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Urea Molasses Mineral Blocks with herbal anti-parasite

Hello friends,
As I have continued to research fresh rice straw silage I stumbled upon the concept of Urea Molasses Mineral Blocks. Does anyone have any experience promoting these to livestock owners?

I’m considering starting a small manufacturing unit for UMMBs. We would sell the blocks through local entrepreneurs, local animal ‘doctors’ and/or directly.
Based on the attached pdfs, I think it could be a powerful combo to include ground papaya seed powder as a natural anti-parasite medicine. We could encourage animal owners to use a UMMB+Papaya Seed one week a month and the normal blocks other weeks.
A couple PDFs are attached if you are interested. I welcome any advice, caution, and/or other ideas.

Thanks in advance!

EffectofUMMBonMilkproduction.pdf (207.4 KB) FAO UMMB Feed Blocks.pdf (1.1 MB)
Papaya seeds for livestock.pdf (307.1 KB)

I use commercial licks for sheep and goats and have used thiabendazole, ivermectin, albendazole and piperazine citrate for livestock worm control so I am glad that people are looking for alternatives.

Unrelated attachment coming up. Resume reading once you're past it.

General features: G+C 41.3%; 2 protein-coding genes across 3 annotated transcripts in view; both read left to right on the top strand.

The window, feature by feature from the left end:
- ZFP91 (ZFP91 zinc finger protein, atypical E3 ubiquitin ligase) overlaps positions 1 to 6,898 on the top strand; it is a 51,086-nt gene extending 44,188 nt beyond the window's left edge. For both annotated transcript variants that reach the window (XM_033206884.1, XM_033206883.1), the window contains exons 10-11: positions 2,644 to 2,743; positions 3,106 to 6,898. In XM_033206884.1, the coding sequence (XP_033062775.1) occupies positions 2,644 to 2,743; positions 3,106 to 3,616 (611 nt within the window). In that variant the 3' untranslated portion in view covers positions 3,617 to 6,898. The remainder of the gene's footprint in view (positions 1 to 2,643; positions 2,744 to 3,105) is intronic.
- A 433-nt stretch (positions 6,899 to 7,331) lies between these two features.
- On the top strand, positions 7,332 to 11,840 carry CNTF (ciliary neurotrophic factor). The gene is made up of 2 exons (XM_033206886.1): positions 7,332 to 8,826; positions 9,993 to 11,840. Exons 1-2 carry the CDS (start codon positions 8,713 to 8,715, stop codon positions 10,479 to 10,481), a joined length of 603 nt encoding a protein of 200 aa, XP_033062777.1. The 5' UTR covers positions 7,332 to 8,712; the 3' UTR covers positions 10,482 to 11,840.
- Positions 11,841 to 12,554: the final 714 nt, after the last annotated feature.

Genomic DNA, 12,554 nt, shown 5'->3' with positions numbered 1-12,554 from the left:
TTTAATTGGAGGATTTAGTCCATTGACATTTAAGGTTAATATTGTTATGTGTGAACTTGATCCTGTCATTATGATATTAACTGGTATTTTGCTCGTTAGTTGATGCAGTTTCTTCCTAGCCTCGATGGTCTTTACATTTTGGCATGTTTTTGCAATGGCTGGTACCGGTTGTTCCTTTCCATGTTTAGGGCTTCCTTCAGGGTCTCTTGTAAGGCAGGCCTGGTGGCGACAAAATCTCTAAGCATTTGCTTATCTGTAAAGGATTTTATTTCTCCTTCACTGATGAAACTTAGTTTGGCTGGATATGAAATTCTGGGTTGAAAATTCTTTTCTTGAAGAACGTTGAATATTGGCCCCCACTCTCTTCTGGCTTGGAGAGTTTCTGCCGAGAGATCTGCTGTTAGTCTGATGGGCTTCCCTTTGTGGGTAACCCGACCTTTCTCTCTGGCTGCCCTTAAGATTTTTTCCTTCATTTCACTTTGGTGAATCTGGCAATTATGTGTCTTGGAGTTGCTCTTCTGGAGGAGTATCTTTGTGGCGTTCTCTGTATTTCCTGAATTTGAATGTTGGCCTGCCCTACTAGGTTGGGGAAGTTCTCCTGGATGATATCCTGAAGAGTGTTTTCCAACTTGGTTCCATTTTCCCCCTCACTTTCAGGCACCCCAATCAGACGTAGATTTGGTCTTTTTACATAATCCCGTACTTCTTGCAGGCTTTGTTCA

As to blocks, you might want to clearly identify the restrictions on livestock use since a block suitable for goats and cattle may be a problem for sheep, aquatic livestock and rabbits atc. I have copper in mind. Blocks for goats are not safely used for sheep.

Another issue that occurs to me with your idea of blocks containing dried papaya seed is the hydration effect on the seed when you make the blocks. Even if you dry the blocks fairly rapidly, you may want to see what the effects of hydration are on the keeping quality of the blocks.

Another issue that occurs to me with papaya seed is the possible contraceptive and abortifacient effect of the seed - highly dependent on dosage probably. Again, you would no doubt experiment with the blocks on pregnant animals and those in heat.

Papaya is a strong medicine and a welcome one but if you are selling blocks you will want to ensure safety and liability issues do not return upon you.

Good luck.

Hello Daniel,

Fully agree with the above mentions of Everard. I did want to add dosing meds via feed lick can be difficult depending on your setup. I’ve been in dairy goats for several years, and I tried to avoid sweet licks because there are social concerns as well. Sometimes herd queen will decide she likes X and will lick more than her share, there can be territorial issues around placement, etc. That said, in regions where your posted article evaluated seem to be sugar cane areas, and it makes sense as the blocks need a glue/incentive.

Clearly all solvable problems, but I prefer to dose my animals individually per their bodyweight. Then I know A gets exactly what she needs (and not more or less), and B who weighs 15kg less doesn’t have a problem later.

Underdosing animals can lead to resistance when using store-bought chemicals, and I assume papaya would not be drastically different in this regard.

So I have used commercial licks for nutrients, and dosed animals individually required meds.

All in all, my two cents there are better ways to control medicine application in herds.